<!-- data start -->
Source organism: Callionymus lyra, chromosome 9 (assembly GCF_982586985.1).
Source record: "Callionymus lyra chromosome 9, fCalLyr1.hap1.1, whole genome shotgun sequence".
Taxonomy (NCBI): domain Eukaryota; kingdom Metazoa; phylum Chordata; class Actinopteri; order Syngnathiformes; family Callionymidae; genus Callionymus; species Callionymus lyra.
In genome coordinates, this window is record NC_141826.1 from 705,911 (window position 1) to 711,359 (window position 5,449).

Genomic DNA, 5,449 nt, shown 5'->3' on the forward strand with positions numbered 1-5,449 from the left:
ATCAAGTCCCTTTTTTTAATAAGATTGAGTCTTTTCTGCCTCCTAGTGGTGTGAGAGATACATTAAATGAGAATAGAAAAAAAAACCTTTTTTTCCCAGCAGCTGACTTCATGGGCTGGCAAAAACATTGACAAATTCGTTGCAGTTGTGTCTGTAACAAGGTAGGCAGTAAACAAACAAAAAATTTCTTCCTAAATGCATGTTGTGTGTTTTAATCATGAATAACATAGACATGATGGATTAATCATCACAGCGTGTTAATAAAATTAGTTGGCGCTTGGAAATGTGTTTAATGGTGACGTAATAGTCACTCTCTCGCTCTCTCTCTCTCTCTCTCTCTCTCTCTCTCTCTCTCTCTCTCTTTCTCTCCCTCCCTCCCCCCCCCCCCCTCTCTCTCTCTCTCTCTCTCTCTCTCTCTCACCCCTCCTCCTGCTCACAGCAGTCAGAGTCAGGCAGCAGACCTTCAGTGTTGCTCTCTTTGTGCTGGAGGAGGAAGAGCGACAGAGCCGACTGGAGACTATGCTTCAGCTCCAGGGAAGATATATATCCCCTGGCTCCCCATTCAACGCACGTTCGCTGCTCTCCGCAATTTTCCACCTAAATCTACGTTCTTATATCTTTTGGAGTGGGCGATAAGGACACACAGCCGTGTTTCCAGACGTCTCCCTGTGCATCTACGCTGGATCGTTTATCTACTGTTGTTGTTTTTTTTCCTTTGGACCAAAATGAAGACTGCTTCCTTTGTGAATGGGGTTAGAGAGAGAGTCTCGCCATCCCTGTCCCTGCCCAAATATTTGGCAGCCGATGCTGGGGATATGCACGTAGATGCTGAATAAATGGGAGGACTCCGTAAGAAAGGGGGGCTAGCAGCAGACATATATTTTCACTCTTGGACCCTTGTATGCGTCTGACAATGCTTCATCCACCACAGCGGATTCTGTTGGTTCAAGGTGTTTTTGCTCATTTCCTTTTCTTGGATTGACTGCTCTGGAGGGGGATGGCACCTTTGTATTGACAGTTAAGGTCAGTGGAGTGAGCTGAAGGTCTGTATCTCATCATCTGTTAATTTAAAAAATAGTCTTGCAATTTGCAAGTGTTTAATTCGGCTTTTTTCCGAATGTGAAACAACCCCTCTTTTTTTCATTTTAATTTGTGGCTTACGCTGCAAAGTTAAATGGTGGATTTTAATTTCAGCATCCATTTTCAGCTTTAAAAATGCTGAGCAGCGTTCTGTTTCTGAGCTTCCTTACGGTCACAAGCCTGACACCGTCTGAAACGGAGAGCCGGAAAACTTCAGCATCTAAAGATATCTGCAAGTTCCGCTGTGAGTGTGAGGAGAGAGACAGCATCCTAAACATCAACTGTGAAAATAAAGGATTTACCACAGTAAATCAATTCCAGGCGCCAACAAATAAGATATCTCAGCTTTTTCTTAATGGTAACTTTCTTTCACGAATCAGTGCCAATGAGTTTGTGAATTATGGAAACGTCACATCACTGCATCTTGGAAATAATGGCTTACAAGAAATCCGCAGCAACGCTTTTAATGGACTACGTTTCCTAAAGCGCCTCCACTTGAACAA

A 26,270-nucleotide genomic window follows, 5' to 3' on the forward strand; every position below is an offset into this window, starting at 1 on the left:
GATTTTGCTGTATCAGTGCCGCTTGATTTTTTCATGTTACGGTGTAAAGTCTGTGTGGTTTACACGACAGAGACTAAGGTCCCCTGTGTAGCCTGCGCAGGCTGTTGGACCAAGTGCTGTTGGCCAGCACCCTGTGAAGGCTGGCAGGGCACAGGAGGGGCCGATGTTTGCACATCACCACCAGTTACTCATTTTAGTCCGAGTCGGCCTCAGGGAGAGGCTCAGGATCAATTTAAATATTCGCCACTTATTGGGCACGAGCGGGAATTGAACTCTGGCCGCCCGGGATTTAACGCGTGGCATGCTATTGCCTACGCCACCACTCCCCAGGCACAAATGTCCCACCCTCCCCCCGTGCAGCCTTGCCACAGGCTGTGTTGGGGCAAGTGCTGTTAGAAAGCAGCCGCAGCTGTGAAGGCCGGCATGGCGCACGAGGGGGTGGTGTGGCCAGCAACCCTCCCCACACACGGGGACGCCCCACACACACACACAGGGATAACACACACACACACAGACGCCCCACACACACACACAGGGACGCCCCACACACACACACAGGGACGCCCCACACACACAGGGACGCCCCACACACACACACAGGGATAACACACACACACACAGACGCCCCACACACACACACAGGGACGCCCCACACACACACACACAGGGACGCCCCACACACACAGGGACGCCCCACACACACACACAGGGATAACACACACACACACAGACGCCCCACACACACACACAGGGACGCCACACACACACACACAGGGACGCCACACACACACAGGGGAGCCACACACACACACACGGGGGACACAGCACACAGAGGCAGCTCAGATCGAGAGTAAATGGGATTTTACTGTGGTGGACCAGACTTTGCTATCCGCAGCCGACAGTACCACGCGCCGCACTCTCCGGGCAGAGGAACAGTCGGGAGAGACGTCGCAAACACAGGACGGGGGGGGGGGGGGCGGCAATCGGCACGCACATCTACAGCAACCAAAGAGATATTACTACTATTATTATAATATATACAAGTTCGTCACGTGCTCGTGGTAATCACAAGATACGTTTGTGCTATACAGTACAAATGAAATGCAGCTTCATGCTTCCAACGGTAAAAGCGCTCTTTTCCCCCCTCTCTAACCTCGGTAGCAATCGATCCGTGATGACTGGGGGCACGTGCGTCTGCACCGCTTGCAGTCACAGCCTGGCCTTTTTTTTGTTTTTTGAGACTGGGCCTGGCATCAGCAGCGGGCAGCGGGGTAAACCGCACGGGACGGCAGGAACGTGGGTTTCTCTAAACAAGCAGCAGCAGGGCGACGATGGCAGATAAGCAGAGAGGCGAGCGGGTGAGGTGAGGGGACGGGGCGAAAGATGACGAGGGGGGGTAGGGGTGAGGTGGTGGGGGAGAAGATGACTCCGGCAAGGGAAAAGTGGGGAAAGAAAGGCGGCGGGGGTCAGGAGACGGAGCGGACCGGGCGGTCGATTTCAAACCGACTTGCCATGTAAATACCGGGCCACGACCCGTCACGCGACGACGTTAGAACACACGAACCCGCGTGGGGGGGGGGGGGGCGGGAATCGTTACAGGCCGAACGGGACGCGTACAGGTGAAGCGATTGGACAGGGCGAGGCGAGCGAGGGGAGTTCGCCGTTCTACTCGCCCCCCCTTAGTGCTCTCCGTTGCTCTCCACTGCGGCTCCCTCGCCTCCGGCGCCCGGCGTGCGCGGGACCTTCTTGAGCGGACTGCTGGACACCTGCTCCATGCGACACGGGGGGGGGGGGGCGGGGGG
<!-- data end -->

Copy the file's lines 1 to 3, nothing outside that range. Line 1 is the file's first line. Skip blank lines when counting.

Source organism: Callionymus lyra, chromosome 9 (assembly GCF_982586985.1).
Source record: "Callionymus lyra chromosome 9, fCalLyr1.hap1.1, whole genome shotgun sequence".
Taxonomy (NCBI): domain Eukaryota; kingdom Metazoa; phylum Chordata; class Actinopteri; order Syngnathiformes; family Callionymidae; genus Callionymus; species Callionymus lyra.